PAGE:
Grooming the Medium Coat

Another type of coat that is easy to groom is the medium coat. Many medium-coated dogs should remain entirely natural without trimming, clipping, or shaping. The medium coat does not tangle, mat, hold on to dirt, or require special attention other than regular brushing and the occasional bath. Long hair on the feet should be trimmed, particularly between toe pads where mats can easily form.

Keep in mind that you can make slight adjustments to improve the shape of your dog by trimming the head and then the body to balance an uneven dog. However, a few medium-coated breeds require special trimming in order to compete in the show ring.

Let us take the “sporting spaniels” for example. These dogs have the top third of their ears trimmed with clippers or thinning shears. The ruff on a spaniel’s neck can be trimmed to an inch above the breastbone and blended into the shoulders.

Other breeds with medium coats require very little coat trimming. When applicable, you can also make small adjustments in shaping the ruff rear furnishings and ear hair. Basically, leave your medium-coated breed in a natural state, only neatening stray hairs without having to change the dog’s outline. The basic rule for medium-coated dogs is to brush often to remove shed hair. High-maintenance grooming is not necessary.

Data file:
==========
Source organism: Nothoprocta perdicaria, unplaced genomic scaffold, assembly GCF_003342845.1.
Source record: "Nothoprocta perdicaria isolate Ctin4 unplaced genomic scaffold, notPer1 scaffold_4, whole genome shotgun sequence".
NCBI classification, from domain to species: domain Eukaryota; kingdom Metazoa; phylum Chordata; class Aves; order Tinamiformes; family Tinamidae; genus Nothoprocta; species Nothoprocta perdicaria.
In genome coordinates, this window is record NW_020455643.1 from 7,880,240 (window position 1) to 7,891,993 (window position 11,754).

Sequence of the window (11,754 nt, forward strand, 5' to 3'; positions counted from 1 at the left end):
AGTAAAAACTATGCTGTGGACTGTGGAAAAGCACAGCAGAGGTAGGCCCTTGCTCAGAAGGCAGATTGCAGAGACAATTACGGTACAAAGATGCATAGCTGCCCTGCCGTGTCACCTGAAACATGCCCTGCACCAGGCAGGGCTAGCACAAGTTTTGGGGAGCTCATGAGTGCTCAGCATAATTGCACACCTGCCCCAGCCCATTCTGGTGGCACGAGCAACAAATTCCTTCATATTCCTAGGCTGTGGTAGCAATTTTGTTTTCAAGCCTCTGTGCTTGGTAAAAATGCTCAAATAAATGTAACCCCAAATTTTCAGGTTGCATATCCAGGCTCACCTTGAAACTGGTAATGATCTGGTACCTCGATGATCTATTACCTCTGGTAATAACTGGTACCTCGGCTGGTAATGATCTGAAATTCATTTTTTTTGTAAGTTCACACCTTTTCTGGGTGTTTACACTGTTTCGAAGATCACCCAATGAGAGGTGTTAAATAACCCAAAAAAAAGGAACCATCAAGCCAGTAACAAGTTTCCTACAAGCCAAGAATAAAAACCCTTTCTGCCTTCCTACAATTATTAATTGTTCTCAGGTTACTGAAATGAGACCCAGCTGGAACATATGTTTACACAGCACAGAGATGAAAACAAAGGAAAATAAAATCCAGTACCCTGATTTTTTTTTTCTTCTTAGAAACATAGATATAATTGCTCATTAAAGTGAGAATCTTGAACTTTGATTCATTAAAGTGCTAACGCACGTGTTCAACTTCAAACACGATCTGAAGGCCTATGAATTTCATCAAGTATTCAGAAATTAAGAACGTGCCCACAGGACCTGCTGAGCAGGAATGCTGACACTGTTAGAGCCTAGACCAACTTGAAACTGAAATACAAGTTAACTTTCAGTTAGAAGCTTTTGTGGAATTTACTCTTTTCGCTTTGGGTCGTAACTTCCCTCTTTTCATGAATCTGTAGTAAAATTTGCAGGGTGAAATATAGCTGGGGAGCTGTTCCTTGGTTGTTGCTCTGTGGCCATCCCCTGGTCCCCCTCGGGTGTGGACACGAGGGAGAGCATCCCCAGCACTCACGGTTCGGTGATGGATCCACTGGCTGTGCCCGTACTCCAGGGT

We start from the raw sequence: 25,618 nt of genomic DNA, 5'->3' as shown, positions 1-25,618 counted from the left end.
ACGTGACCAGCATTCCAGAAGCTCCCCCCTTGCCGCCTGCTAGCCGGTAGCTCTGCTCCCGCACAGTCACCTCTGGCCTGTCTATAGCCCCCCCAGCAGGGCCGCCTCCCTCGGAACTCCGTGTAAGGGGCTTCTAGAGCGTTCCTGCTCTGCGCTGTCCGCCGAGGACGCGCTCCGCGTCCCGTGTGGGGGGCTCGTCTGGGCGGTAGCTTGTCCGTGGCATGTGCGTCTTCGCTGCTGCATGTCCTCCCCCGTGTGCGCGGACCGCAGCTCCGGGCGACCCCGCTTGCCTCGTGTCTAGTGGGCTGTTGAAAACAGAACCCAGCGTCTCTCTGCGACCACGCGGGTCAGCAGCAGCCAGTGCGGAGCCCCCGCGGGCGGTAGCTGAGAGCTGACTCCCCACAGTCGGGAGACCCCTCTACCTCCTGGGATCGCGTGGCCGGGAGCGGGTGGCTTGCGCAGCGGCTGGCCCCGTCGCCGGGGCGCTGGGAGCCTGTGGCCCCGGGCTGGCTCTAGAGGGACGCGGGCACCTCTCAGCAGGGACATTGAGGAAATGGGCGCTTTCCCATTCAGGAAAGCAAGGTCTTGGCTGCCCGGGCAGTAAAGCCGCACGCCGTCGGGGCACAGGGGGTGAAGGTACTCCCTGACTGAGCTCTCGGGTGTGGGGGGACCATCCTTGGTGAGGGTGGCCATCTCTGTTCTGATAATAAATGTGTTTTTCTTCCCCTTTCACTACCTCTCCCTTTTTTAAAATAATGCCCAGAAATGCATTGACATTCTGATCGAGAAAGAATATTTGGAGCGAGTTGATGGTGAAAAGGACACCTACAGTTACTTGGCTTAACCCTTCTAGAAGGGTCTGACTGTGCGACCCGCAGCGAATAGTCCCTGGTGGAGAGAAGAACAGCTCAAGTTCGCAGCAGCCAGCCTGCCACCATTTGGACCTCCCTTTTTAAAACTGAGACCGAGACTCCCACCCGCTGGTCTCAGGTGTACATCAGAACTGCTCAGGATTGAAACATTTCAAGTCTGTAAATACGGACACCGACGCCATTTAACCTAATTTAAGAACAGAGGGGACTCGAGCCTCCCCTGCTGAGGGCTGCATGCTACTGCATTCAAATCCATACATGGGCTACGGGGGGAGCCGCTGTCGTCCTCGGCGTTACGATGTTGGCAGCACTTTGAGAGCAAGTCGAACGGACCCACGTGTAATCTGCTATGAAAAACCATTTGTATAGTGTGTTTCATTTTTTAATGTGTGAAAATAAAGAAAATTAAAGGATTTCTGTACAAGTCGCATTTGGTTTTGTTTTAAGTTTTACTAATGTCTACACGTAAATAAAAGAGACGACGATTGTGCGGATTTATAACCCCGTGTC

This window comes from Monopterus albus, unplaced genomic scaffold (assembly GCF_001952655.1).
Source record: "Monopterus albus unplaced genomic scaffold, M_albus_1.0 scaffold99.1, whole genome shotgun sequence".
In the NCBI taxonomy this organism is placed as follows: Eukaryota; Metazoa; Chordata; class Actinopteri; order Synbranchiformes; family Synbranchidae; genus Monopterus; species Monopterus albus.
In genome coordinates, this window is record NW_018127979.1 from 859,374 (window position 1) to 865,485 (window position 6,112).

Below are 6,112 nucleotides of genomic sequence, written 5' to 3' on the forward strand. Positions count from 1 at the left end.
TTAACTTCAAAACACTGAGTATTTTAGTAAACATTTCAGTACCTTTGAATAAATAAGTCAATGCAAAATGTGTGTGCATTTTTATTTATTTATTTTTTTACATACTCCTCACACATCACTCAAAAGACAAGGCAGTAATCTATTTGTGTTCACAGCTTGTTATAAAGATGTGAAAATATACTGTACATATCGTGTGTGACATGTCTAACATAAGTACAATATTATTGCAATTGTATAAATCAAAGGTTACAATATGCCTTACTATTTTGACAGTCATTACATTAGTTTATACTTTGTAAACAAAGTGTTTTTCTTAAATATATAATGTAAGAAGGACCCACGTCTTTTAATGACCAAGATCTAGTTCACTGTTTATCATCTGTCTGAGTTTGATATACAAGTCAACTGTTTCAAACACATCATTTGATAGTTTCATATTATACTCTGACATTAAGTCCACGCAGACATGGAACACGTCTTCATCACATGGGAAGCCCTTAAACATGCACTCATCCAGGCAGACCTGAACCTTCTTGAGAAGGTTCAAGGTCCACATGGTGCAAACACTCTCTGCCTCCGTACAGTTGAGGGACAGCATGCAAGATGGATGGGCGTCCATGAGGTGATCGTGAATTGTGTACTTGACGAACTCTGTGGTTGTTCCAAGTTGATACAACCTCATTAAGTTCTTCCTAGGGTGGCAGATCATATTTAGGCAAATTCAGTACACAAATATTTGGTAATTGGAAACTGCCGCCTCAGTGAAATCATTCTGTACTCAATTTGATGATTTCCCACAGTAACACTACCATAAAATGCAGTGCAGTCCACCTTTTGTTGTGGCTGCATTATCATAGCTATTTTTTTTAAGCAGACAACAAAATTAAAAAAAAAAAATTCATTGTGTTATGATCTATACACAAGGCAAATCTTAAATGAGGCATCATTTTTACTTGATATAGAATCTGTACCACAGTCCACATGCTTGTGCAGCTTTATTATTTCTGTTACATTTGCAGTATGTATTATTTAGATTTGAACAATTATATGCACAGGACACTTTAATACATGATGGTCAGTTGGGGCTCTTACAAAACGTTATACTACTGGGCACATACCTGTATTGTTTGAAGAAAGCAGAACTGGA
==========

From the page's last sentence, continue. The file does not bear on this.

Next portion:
The essential tools for grooming the medium coat are as follows: Pin brush, Coat rake, Hound glove, Shedding comb, Rubber curly brush, and a Blow-dryer with low or cool setting.

Every day, or at least once a week, give your dog a good, thorough brushing. However, during your monthly grooming sessions, you may apply the following steps after giving your dog a bath.

  1. Dry the medium coat with a towel. When your dog is completely dry, have him stand. Step back and take a good look at his outline. Compare it to a picture of a well-groomed show dog of the same breed. Look for long, stray hairs, shaggy areas, or other imbalances.
  2. Using a clipper, scissors, or a stripping knife, clip off hairs longer than the ones around them and straighten shaggy outlines that are not supposed to be shaggy.
  3. Never clip more than a few hairs without stopping and standing back to check again. If you trim at close range for too long, you can easily overdo the job.
  4. Finally, you may spray your dog’s coat with a little coat conditioner to keep it resilient and easy to brush.

Filed Under: Dog Grooming


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